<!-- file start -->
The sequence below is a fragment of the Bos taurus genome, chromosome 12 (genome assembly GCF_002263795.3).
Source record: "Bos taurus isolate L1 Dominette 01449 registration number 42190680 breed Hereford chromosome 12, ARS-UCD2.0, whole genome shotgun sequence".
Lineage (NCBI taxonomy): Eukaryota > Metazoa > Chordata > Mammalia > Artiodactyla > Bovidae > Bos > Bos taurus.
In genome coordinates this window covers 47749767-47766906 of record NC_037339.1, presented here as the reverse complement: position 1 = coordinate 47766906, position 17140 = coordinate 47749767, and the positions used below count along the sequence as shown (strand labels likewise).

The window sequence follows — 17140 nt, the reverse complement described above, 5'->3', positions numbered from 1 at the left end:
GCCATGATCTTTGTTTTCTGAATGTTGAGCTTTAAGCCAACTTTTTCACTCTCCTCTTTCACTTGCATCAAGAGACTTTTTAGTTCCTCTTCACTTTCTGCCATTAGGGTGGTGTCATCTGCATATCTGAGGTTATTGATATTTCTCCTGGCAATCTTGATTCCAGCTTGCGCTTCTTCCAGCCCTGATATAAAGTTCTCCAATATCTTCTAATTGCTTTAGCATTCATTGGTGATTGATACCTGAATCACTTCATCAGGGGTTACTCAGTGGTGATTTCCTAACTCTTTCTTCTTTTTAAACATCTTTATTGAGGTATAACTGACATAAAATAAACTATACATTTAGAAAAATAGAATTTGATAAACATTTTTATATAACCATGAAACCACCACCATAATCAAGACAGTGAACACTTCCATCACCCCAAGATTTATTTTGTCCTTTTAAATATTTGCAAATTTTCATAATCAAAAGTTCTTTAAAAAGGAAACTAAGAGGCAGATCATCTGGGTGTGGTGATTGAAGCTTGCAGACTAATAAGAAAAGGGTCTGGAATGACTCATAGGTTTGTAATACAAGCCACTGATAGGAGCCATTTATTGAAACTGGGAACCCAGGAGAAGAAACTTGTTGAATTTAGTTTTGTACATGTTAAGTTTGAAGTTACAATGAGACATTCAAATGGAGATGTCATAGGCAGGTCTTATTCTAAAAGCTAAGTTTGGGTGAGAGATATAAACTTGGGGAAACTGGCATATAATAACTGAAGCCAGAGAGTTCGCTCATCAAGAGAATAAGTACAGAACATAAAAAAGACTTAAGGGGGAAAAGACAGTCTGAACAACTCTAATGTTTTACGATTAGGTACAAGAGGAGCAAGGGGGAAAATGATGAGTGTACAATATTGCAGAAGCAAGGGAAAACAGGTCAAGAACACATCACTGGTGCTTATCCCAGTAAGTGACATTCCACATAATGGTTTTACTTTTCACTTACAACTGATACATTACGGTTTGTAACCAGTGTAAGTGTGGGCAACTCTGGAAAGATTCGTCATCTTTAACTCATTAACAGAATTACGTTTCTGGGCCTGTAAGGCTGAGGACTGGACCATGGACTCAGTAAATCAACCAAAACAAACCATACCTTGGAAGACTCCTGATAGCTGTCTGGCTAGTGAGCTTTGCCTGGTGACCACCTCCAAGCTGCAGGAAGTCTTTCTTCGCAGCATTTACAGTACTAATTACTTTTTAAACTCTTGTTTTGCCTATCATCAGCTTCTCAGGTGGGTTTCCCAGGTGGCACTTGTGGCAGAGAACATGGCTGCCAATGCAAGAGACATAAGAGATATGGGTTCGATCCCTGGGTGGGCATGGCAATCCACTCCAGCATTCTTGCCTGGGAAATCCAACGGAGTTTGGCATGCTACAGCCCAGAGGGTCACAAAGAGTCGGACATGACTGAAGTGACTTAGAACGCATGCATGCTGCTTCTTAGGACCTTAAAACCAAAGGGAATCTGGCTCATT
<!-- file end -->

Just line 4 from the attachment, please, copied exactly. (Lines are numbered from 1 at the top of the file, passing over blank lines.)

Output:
In genome coordinates this window covers 47749767-47766906 of record NC_037339.1, presented here as the reverse complement: position 1 = coordinate 47766906, position 17140 = coordinate 47749767, and the positions used below count along the sequence as shown (strand labels likewise).